37. @ Phil and RiN

    When did the current recession start?

    In 1997 the sales/asset ratio of UK public companies was around 1.5 (in 1990 it was about 1.3). By 2000 it dropped to about 1. I has never recovered from that, thus the only way firms could increase their sales if they expanded, but the expansion did not mean more efficient use of assets… The whole thing has been in crisis since the late 1990s. One wonders if the 2001 crisis were allowed to happen, we would have had an easier time now.

  38. Looking at Florida, I suppose it is down to who reports when. Many of the smaller (and some frankly miniscule counties) lean heavily to Romney,

    the big districts (200k+ electors):

    Brevard (Romney 56:43)
    Duval (Romney 51:48)
    Lee (Romney 58:41)
    Orange (Obama 59:41)
    Pasco (Romney 53:46)
    Pinellas (Obama 52:47)
    Polk (Romney 53:46)
    Sarasota (Romney 53:46)
    Seminole (Romney 53:46)

    and biggest districts (500K+):

    Broward (Obama 67:32)
    Hillsborough (Obama 53:46)
    Miami-Dade (Obama 62:38)
    Palm Beach (Obama 58:41).

  39. OLD NAT
    Are you aware that polyrakrosy, as we know it in the trade, is closely related to bricolage, and therefore very properly to be sought in the DIY section? I.e. what may appear to be a string of events, is, in the electoral unconscious, the slow-moving process of mythological constructionism, well explored in Levi-Strauss, by which the social and political consciousness is informed and routinised? Thus Audrey, whom I hope the whips will protect for future elevation, has contributed, both to the idea of the venality often seen in political success, and to the Labour Party’s long struggle to protect the party of the working man from the negative effects of exercising power and controlling the purse strings.

  40. Good Evening all.

    Any polling on Corby?

  41. NickP
    ‘You could argue that ONLY trivia matters.’

    No you could not -see Roger M’s posting.

  42. The population of voters will contain significant numbers of people not interested in politics (I understood 96%) and of those interested, there will be those with short memories, as this blog proves. :-)

  43. Read all about it

    Florida still counting

    Romney: 4,127,520 – 49.22%
    Obama: 4,185,616 – 49.92%.

  44. JOHN PILGRIM

    Brilliant psephological analysis!

    I am persuaded.

    :-)

  45. I remember the Audrey Cockburn story.

    She was my (Conservative) MP at the time!

    We had him deselected and now she’s a UKIP MP for West Lothian.

  46. @Laszlo

    Sorry, whilst I’m no particular fan of GDP data either that doesn’t mean that I’m going to disregard such data as worthless in favour of whatever argument you’re making. I’m too tired to argue on the detail and must have already fallen asleep. In my nightmare there are all sorts of horrible things happening that appear really tangible in the midst of the deepest and longest recession in living memory, one which risks being all too permanent for the rest of my working lifetime at least. Hopefully I’ll wake up and discover that it’s just been a fleeting blip of relatively minor consequence.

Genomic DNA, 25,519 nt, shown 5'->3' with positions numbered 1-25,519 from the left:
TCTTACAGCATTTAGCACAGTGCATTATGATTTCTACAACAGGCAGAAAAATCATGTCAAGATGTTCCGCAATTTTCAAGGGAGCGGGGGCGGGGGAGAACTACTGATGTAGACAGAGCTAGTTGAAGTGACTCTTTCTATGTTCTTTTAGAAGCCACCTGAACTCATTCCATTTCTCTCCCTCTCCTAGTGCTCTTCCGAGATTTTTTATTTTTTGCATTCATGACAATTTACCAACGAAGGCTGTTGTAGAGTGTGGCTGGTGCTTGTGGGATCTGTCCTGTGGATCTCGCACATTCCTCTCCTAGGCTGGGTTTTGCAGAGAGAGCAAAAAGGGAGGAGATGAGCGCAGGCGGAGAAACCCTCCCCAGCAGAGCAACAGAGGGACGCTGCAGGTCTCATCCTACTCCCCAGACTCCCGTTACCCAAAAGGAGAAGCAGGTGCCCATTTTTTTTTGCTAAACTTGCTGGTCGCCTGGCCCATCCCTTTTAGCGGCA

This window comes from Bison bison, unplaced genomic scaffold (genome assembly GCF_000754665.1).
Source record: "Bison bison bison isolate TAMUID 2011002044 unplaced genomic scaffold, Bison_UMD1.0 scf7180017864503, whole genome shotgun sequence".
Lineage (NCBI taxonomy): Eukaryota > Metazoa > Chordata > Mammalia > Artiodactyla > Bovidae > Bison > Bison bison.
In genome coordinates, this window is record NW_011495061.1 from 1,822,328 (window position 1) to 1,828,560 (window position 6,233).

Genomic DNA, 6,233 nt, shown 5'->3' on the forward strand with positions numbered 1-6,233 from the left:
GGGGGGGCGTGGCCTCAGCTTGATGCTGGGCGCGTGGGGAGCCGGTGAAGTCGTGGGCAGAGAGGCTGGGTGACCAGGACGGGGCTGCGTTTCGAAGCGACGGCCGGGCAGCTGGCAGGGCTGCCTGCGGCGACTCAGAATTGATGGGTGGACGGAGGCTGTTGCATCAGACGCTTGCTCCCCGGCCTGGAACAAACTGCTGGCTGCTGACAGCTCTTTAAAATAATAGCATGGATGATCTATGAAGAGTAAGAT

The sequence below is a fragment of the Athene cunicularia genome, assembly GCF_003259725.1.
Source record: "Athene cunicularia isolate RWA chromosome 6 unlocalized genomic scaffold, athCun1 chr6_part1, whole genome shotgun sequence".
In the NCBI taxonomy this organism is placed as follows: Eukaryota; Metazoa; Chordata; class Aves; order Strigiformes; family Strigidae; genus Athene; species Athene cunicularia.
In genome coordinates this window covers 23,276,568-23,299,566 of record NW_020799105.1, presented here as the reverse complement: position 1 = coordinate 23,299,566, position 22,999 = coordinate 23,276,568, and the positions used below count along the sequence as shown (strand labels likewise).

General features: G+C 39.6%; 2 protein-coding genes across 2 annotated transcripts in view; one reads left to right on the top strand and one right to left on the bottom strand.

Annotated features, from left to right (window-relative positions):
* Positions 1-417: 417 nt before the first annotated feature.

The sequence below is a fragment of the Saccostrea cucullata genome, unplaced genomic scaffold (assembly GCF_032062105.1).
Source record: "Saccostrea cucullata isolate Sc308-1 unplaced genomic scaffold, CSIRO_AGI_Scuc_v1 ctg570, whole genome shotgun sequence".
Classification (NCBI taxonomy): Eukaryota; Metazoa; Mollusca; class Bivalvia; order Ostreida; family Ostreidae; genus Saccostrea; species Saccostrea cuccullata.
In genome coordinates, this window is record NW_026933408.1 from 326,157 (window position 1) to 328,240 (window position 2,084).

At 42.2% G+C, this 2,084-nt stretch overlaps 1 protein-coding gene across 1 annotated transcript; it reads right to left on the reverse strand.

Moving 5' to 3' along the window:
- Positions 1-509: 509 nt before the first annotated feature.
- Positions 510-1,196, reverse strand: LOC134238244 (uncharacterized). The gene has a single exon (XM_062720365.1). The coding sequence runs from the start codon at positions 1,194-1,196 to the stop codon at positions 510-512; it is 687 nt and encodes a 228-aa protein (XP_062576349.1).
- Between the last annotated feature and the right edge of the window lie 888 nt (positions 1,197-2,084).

47. @Billy Bob

    Obama won that latest batch by nearly 2:1, compared to your earlier figures. Not that it really matters now, thank goodness.

    At the risk of over generalising, because most of the shenanigans over queues and voting difficulties in general were in the big Democrat counties, that is surely where most of the provisional ballots will be. And it’s reasonable to expect that the areas with the biggest problems will be the last to sort them out and the last to declare.

  48. oldnat @ RiN

    “Well its obvious”

    “But the tuition fee thing only applied in England. Elsewhere it may have contributed to a sense of untrustworthyness about the LDs, but unlikely to have been sufficient to cause the huge fall in support that they faced in Scotland.”

    Nor did it. It was something much more fundamental than that.

    Few LibDems supporters transfered. Many anti-cons decided that the LibDems were no longer the best bet for them and Labour got about a third of them, the SNP the rest.

    Some years ago in this Highland constituency with a substantial LibDem majority, the SNP disclosed that they could find no LibDem supporters. They found plenty of anti-cons, anti-labs, and ani-SNP voters who chose the LibDem candidate as the vehicle of their retribution.

    The anti-Labs and the anti-SNP may still be content but the anti-cons are the biggest political force in Scotland by far. The Libdems did not convince them that they were capable of restraining the Cons (tutiion fees were symbolically important). No second chances for traitors to the anti-con cause.

    I think there are bigger events which Roger and Charles refer to. If the more extreme rumours of the fallout from the Saville etc cover up are believed that could be one.

  49. @Billy Bob

    The bloke in charge of the count in Florida said this morning that he’d be able to release the final figures by noon on Saturday (Fla time).

    So please…don’t waste your Friday :)

    And it isn’t that i’m not interested. I predicted a 303-235 EC result, and a 51-48 popular vote split. So I have a lot riding on it!

  50. Yuk! Piers Morgan on This Week.

    Really dislike him so had to turn off.